Burger King finds itself entangled in a class action lawsuit, recently ruled to proceed by a judge, which alleges false advertising practices regarding the size of their signature Whopper sandwiches. This development casts Burger King among other fast-food giants, including McDonald’s and Taco Bell, who have faced similar legal actions.
Origins of the Lawsuit: The lawsuit, initially filed in March 2020, asserts that Burger King engaged in misleading advertising tactics by exaggerating the size of their Whopper sandwiches in promotional materials. The complaint alleges that the fast-food chain intentionally presented Whoppers as twice as large in advertisements compared to their size when served to customers. According to the lawsuit, the burgers served to patrons are reportedly 35% smaller than depicted in marketing visuals.
Exaggerated Portrayal in Ads: The filing contends that Burger King’s promotional materials showcased Whoppers with oversized meat patties and ingredients overflowing the bun, leading consumers to believe they were purchasing larger portions. The lawsuit, spearheaded by Florida attorney Anthony Russo, represents plaintiffs from various states, including Florida, New York, Illinois, Massachusetts, Michigan, California, Connecticut, Ohio, Kentucky, Mississippi, Pennsylvania, and Arizona.
Customers’ Allegations and Deceptive Claims: The plaintiffs argue that they experienced disappointment upon receiving Burger King products that did not match their appearance in promotional images. They claim they would not have made these purchases had they known the food items would differ in reality. The lawsuit alleges deceptive practices and asserts that consumers were misled.
Burger King’s Defense and Dismissal Request: Burger King strongly denied these allegations and sought dismissal of the case. The company contended that reasonable consumers know that food is presented in advertisements to look appealing and may not precisely resemble the advertised images. Burger King highlighted their marketing materials, indicating that the weight claim of their Whopper Sandwich being “1/4 lb* of savory flame-grilled beef” is accompanied by an asterisk, leading to a disclaimer clarifying that the weight refers to the pre-cooked patty.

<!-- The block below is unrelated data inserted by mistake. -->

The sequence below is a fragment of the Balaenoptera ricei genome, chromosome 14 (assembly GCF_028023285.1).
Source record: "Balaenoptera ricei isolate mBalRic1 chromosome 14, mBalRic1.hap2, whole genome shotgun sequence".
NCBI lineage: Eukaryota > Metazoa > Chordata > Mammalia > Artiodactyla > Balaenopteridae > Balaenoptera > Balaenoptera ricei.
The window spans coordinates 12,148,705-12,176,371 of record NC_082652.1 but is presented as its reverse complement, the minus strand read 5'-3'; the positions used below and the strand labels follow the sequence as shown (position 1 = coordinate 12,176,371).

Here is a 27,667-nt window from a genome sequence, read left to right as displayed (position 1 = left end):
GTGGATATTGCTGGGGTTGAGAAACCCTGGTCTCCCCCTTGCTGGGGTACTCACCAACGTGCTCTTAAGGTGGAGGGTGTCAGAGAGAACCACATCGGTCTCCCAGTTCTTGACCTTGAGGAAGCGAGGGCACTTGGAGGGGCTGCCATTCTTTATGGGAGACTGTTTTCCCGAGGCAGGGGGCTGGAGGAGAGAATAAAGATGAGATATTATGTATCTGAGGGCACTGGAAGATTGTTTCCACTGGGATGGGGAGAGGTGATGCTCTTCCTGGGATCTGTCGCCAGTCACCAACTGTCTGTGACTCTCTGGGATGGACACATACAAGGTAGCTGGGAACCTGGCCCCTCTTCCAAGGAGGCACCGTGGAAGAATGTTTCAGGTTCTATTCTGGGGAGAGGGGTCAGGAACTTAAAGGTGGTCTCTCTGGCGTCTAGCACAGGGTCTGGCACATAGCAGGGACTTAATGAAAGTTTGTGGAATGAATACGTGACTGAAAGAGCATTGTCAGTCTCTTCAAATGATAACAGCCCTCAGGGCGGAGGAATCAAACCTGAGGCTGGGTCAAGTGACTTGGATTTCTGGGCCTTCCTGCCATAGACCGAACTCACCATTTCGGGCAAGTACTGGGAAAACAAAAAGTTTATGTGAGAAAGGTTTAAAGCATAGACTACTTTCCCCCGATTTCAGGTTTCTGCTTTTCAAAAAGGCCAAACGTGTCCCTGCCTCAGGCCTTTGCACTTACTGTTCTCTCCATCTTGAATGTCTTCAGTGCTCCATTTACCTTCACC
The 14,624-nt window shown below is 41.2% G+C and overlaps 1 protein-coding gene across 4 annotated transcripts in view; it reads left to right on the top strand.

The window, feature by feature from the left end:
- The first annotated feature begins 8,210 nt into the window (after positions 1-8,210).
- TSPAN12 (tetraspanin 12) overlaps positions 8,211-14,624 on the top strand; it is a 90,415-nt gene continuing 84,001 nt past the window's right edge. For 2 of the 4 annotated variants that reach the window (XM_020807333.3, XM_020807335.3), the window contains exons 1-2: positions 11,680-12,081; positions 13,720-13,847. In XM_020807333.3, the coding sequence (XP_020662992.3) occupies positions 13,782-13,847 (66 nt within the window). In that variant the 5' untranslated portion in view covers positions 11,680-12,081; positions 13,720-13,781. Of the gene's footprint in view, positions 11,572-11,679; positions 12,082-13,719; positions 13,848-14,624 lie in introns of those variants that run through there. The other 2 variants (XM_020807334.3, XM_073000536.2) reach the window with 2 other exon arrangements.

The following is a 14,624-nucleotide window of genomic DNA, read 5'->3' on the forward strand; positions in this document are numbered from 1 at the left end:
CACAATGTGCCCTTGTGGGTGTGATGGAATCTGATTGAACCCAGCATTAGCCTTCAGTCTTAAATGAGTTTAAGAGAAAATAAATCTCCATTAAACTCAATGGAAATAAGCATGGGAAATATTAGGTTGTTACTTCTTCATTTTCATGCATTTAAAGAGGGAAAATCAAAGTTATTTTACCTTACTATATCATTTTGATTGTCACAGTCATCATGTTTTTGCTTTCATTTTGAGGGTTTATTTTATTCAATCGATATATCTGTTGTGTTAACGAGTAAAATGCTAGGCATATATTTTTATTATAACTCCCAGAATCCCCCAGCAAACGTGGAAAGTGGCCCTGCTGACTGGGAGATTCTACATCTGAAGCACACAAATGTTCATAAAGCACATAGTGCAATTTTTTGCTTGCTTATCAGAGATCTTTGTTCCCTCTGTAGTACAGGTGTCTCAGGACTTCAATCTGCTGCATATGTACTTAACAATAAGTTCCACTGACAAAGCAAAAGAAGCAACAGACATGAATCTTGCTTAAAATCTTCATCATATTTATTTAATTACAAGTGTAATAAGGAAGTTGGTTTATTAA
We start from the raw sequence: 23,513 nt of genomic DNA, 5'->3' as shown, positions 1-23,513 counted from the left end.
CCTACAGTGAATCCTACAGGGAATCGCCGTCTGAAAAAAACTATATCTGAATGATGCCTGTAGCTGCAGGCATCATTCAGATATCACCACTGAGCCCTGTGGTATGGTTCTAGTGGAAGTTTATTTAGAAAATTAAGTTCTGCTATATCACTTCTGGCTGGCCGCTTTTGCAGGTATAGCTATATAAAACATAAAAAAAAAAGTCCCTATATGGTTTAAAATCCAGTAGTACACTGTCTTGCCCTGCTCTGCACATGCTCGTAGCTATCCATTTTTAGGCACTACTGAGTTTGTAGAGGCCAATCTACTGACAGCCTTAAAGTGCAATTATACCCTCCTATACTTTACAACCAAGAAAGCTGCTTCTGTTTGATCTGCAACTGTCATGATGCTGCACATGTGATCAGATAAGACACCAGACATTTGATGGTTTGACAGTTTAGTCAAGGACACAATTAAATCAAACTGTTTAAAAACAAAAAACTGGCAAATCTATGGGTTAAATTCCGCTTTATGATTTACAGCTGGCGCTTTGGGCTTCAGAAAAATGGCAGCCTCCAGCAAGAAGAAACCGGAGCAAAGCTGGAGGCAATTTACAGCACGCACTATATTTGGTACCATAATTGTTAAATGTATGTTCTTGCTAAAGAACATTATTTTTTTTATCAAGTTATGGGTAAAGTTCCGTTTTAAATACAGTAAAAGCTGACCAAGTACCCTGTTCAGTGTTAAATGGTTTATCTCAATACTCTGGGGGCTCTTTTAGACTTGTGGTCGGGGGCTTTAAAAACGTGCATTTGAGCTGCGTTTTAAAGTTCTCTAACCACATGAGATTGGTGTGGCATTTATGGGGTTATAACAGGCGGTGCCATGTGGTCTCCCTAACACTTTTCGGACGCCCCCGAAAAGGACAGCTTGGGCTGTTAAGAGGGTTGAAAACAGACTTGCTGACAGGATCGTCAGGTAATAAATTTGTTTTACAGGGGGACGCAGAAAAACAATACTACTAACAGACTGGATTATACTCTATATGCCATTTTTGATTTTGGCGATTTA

Judge’s Ruling and Forward Momentum: In a recent ruling, U.S. District Judge Roy Altman determined that claims of misleading through television and online advertisements and violations of consumer protection laws would be dismissed. However, the judge allowed other aspects of the lawsuit, including allegations of negligent misrepresentation, breach of contract, and unjust enrichment, to proceed. Judge Altman explained that determining if the difference between advertised products and those received would significantly influence reasonable consumer preferences is best left to consumers.
Company’s Response and Ongoing Proceedings: Burger King responded to the ruling, asserting that the claims brought forward by the plaintiffs are untrue. The company maintained that the flame-grilled beef patties featured in their advertisements are the same used in the millions of Whopper sandwiches served nationwide.
As the legal battle progresses, the lawsuit highlights the intricacies of advertising practices and consumer expectations in the fast-food industry.